Read more about the four pillars.
Why is computational thinking important in education?
Computational thinking is beneficial to anyone seeking a STEM career, especially one based in computer science or technology. But CT is also beneficial in every subject and career. It develops time-management and task-planning skills, essential components of executive functioning. It also teaches us how to give work to others when a project is too big for one person. Because it forces us to think like a computer, it instills analytical and logical reasoning too. Since it’s a way of thinking and not a specific discipline, everyone can use CT. As we integrate technology into all jobs, it’s important to make sure we can complete our work in a technologically compatible way.
Read more about the benefits of CT.
Where is computational thinking used?
Source: Stephen Wolfram
Since computational thinking is thinking in a way that’s compatible with computers and an approach to logical problem-solving, it can be used in every subject, not just STEM. CT is all hands on deck in all grade levels. The good news is that since CT is more of a lifestyle than a subject, you can integrate it into things you are already doing with some tweaks. (Or you may have been doing this for years, in which case you can say, “I was teaching computational thinking before it was cool.”)
How can I teach computational thinking today?
Interested in trying out computational thinking? You can start today. There are endless strategies for teaching computational thinking. Sphero and Teach Your Kids Code offer some easy ways to start teaching CT for which you can easily throw together the materials needed.
One of the best (and probably one of the most hilarious) ways to teach decomposition is to pick a basic task and let your students teach you how to do it. Follow their directions literally. Be aggressively literal when you complete the steps. It can be anything from unpacking a bag to making a sandwich to washing a dish. Your class will quickly be able to identify the tiny steps they missed the first time that are necessary to complete the bigger task.
You can do any type of sort, and you’ve taught pattern recognition.
- Spelling sorts based on rules such as vowel-consonant-e or short vowel patterns
- Sort vocabulary words in science or social studies. Provide a word bank and have students sort them by concept or meaning.
Whatever sorting activity you do, have students discuss and explain their reasons for their groupings.
If you need to teach your class how to weed out nonsense quickly, give them a word count assignment. You don’t even need to plan for this one. Assign a writing task as usual, but give them a word count. The students will have to filter out the unimportant details to keep their word count under the limit. You can slide the limit down as they get better at this.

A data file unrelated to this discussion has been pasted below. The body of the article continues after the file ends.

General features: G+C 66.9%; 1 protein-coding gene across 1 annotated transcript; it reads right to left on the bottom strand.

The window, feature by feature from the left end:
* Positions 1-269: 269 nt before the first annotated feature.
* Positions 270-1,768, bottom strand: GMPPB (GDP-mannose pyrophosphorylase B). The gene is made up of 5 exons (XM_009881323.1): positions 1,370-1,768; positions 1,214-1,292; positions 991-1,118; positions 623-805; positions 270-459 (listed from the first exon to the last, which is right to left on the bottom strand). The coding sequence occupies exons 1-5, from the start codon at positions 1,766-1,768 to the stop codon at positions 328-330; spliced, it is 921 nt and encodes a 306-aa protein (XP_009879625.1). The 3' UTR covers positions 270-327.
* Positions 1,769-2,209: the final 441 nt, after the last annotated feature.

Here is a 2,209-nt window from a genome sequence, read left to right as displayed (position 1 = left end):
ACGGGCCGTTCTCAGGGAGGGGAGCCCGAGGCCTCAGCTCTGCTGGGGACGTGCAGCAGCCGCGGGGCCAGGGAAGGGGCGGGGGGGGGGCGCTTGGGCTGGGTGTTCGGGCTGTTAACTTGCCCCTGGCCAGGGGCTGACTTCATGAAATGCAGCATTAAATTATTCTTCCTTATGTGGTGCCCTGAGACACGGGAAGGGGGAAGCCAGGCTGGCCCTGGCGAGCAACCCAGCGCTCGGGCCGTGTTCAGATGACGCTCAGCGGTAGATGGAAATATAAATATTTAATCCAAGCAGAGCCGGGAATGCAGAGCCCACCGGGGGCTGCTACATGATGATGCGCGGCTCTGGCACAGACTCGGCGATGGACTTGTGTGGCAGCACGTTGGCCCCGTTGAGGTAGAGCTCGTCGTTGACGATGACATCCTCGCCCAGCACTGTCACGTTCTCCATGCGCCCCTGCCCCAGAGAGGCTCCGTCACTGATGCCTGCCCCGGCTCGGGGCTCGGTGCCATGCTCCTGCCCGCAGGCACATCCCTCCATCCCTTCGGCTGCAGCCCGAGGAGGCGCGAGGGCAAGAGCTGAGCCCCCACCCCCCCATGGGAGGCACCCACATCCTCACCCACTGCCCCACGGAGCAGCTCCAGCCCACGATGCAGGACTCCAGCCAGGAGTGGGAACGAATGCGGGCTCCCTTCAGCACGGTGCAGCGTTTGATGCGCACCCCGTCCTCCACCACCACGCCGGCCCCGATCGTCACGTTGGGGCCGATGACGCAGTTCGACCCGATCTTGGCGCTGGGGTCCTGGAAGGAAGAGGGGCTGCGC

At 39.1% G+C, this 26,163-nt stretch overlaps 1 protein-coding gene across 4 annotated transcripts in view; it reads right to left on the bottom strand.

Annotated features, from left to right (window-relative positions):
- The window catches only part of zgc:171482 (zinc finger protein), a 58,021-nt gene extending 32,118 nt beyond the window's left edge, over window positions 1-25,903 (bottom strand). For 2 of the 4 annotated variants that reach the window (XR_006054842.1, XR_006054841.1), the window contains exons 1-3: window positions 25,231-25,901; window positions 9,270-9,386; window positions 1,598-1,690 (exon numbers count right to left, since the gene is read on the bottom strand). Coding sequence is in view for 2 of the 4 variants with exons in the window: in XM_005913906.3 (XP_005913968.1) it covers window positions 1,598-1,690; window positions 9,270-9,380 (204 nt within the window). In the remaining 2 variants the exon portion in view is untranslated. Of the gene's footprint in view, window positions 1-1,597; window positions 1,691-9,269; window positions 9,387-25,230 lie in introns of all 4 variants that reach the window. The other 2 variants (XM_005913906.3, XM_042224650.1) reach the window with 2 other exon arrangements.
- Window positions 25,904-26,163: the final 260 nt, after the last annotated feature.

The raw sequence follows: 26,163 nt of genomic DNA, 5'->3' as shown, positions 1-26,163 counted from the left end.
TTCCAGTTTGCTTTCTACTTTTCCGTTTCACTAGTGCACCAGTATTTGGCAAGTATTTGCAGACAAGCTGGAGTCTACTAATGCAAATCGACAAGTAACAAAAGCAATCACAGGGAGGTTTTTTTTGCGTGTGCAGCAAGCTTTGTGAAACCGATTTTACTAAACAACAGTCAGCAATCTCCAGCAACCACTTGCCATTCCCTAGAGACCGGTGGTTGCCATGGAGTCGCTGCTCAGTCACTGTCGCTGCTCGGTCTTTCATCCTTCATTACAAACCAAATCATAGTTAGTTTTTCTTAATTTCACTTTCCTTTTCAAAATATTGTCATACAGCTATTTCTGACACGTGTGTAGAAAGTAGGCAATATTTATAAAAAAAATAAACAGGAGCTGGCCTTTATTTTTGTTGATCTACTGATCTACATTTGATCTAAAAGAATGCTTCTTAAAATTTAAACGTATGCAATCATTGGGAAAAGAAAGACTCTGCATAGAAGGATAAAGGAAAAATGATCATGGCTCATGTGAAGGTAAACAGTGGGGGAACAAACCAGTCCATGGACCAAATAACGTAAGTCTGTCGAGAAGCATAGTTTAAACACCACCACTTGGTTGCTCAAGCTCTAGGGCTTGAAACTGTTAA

The House lesson, from Cris Tovani’s I Read It, But I Don’t Get It, asks students to find key information based on varying purposes. They have to identify generally important information, then identify information that would be important to a burglar, and finally, identify information that would be of interest to a realtor.
Sphero suggests the age-old peanut butter and jelly sandwich lesson to teach algorithm creation. (You may have to switch to SunButter for your peanut-allergic students). Have your students create recipes to make a PB&J sandwich and then swap with their neighbors. Then they have to make the sandwich from their peers’ recipes. Grab some popcorn as chaos ensues. But shortly afterward, you’ll find your students writing increasingly more detailed steps to get the consistent outcomes they want.
Ready for a challenge? Learn to solve a Rubik’s Cube with your class.
See other examples of CT strategies in action.
Resources and Tools for Developing Computational Thinking
If you are looking for even more ways to use computational thinking in your classroom, check out these resources.
Equip Learning shares some lesson plans by grade level for developing computational thinking.
These coding apps let students practice writing step-by-step directions.
CT Lessons offers lesson plans by subject and grade for many disciplines.
Have more questions about computational thinking and how to teach it to your students? Join the WeAreTeachers HELPLINE group on Facebook to exchange ideas and ask for advice!
Plus, check out our list of critical thinking questions.